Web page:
My good friend, Kate Hopper, has invited me to participate in this fun little blog tour about writing process. Kate is a brilliant writer and teacher who has published two books you might be interested in: Ready for Air: A Journey through Premature Motherhood and Use Your Words: A Writing Guide for Mothers. She has taught at the River Teeth Nonfiction Conference since its inception, and that’s how I’ve gotten to know her. She is fun, thoughtful, and passionate, and I just love reading her stuff and getting to chat with her!
So, here’s a little bit about my writing process:
I am currently shaping and straightening, like a hairdo, a collection of essays-in-memoir about my relationship with my dad and my relationship with my husband. It travels from youth through adolescence and then takes a hop, skip, and jump into the tenth year of marriage. The essays wrestle with body image, temptation, love, romance, obsession, faith, self-confidence, transitions from father’s daughter to husband’s wife, role reversal, the objectification of women, and parenting. And everything else I can jam in, too. The collection is tentatively titled, American Honey. This is the primary focus of my writing world right now, although I have sent out some poems here and there, just for fun.
2) How does my work differ from others of its genre?
A lot of my material is rooted in faith and in doubt, wrestling between the two, and even though God might not come up directly in essays, underneath the surface he’s always there. Like many essayists, I write to know more and to ask questions about what I think I know already or hope to know soon. I try to achieve what in yoga my friend, Jody, calls being “rooted and reaching” – my feet are generally planted firmly in the practical details of life while my hands are reaching upward and outward, seeking meaning beyond the physical world.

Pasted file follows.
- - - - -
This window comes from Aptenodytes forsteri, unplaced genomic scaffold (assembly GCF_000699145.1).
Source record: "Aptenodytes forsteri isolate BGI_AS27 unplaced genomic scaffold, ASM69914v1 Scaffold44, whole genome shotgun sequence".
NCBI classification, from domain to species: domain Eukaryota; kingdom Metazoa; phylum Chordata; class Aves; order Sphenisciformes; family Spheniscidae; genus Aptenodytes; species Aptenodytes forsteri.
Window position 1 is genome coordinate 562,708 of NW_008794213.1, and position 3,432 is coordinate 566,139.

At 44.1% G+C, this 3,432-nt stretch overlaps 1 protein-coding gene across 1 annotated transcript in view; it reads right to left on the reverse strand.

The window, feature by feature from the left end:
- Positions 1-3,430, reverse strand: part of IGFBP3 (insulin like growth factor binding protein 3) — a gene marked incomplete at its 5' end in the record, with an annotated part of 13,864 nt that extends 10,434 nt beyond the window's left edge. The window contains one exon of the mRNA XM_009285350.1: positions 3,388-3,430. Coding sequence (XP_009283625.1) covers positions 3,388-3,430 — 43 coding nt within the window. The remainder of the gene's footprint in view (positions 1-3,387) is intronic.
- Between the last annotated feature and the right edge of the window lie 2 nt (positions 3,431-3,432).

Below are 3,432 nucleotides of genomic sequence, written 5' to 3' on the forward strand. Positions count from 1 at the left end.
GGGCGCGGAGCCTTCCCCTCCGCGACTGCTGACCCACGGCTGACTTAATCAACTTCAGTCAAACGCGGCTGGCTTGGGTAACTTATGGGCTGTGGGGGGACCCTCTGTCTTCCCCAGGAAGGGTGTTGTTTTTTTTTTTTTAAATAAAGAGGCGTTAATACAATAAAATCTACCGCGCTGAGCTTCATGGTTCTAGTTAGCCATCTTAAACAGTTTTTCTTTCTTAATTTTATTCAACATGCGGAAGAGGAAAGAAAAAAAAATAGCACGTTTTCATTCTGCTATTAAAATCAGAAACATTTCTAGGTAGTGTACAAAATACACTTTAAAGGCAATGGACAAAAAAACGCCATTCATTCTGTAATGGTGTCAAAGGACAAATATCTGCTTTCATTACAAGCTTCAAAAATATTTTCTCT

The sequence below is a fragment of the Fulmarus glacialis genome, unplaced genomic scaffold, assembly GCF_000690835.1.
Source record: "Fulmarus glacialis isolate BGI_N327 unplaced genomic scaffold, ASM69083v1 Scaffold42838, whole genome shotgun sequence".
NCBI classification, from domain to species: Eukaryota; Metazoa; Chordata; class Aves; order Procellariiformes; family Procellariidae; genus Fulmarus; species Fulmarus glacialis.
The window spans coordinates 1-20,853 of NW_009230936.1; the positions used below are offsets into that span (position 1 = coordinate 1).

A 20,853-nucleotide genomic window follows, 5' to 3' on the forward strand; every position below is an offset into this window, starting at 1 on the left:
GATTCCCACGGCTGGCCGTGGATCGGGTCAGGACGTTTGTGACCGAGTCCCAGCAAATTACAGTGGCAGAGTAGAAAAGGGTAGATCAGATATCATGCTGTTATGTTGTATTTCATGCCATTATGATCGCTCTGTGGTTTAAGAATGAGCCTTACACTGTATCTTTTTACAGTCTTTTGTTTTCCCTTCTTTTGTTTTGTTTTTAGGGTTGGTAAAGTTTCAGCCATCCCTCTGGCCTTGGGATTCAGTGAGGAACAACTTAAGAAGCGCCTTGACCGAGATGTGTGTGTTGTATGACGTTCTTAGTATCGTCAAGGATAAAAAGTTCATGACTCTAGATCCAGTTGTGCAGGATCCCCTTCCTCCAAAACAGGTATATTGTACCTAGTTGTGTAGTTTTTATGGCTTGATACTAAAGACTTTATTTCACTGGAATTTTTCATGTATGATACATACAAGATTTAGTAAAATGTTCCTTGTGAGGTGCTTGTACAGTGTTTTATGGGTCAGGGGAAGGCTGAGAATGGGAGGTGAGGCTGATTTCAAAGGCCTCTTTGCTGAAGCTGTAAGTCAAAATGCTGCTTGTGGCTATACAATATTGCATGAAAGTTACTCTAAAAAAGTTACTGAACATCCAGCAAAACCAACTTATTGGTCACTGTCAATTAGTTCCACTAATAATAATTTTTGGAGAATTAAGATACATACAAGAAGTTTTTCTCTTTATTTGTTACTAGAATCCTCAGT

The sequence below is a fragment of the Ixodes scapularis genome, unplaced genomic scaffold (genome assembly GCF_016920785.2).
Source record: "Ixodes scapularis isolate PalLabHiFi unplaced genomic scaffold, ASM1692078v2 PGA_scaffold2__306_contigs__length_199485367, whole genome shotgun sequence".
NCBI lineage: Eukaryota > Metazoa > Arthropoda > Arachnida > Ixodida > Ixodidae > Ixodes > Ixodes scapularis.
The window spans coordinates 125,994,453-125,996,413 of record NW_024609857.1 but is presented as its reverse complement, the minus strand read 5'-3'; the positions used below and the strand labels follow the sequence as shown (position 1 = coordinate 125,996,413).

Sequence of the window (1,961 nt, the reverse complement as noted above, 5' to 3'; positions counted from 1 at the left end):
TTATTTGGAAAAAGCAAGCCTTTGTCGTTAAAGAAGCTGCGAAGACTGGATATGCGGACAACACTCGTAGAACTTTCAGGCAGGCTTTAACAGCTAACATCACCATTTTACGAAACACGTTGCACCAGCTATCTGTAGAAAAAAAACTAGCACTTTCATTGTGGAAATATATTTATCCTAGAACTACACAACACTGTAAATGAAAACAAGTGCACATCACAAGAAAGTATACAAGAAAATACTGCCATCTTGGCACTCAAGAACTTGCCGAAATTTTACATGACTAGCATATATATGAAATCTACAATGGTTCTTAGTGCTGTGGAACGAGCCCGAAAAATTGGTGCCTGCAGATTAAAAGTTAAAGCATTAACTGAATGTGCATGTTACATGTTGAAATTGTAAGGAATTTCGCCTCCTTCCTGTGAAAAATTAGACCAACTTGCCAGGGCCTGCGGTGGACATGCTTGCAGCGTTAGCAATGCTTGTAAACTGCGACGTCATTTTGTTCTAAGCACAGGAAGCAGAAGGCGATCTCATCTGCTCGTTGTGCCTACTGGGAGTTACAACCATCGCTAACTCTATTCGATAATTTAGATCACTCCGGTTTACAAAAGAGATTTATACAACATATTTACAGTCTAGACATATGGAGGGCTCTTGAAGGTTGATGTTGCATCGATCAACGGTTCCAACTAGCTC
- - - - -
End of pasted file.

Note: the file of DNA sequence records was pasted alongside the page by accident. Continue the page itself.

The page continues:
3) Why do I write what I do?
I write what I do because it is what feels most urgent right now, and I don’t know of many books in which marriages survive. I wanted to write a marriage memoir that shows the nitty-gritty details of daily life, with all its challenges and compromises and promises, in the midst of living. Most marriage memoirs I know, the spouse either leaves or dies. In case you don’t know yet, I am still happily married to my husband, and both of us aren’t dead yet. The funny thing about trying to write these essays is that my dad kept appearing, and I decided to let that thread develop in my writing, to follow where Dad led me. This turned out to be a good idea. I have learned so much about myself and my marriage and my husband and my father by following the flitting butterfly through the field.
4) How does my writing process work?
I tend to write blathering first drafts that are horrible and ugly and resemble the title of my blog, “And so” first drafts. The lovely thing about these first drafts is that often one essay actually contains two… or more… essays that can be yanked out and shaped until they look more like something someone might want to read someday. I jam writing time into the crevices of the day – I am writing this on my lunch break while my husband plays basketball and my son takes a nap – or in the evenings after the kids are asleep. Sometimes, if a thought is really nagging on me, I’ll carry my laptop around the house from task to task. It sits on the dryer while I fold laundry. It sits on the counter while I chop carrots. I usually work on more than one essay at a time because I’m thinking about more than one thing at a time. Lately it’s all nonfiction, but maybe someday I’ll write a poem again.
Here are three ladies you should get to know. They will post their blog tour replies next Monday, but check them out now!